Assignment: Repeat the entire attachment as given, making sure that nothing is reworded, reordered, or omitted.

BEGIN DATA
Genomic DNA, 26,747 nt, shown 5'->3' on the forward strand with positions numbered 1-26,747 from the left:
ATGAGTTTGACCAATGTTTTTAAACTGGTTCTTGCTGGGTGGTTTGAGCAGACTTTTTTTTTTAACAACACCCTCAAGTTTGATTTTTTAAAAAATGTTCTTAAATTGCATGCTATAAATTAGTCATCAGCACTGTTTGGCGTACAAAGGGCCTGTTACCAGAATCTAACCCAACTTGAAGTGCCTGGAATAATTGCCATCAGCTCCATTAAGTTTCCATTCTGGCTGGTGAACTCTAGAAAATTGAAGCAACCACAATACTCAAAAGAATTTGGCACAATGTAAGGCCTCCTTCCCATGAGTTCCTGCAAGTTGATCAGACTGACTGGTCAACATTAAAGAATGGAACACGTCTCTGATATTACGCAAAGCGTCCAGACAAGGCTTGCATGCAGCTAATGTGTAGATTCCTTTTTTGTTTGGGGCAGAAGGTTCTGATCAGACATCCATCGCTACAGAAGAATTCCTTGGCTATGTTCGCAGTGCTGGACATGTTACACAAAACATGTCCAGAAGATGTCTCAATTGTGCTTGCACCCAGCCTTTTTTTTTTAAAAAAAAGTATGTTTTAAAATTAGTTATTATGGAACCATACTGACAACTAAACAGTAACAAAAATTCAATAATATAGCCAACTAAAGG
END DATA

Genomic DNA, 26,747 nt, shown 5'->3' on the forward strand with positions numbered 1-26,747 from the left:
ATGAGTTTGACCAATGTTTTTAAACTGGTTCTTGCTGGGTGGTTTGAGCAGACTTTTTTTTTTAACAACACCCTCAAGTTTGATTTTTTAAAAAATGTTCTTAAATTGCATGCTATAAATTAGTCATCAGCACTGTTTGGCGTACAAAGGGCCTGTTACCAGAATCTAACCCAACTTGAAGTGCCTGGAATAATTGCCATCAGCTCCATTAAGTTTCCATTCTGGCTGGTGAACTCTAGAAAATTGAAGCAACCACAATACTCAAAAGAATTTGGCACAATGTAAGGCCTCCTTCCCATGAGTTCCTGCAAGTTGATCAGACTGACTGGTCAACATTAAAGAATGGAACACGTCTCTGATATTACGCAAAGCGTCCAGACAAGGCTTGCATGCAGCTAATGTGTAGATTCCTTTTTTGTTTGGGGCAGAAGGTTCTGATCAGACATCCATCGCTACAGAAGAATTCCTTGGCTATGTTCGCAGTGCTGGACATGTTACACAAAACATGTCCAGAAGATGTCTCAATTGTGCTTGCACCCAGCCTTTTTTTTTTAAAAAAAAGTATGTTTTAAAATTAGTTATTATGGAACCATACTGACAACTAAACAGTAACAAAAATTCAATAATATAGCCAACTAAAGG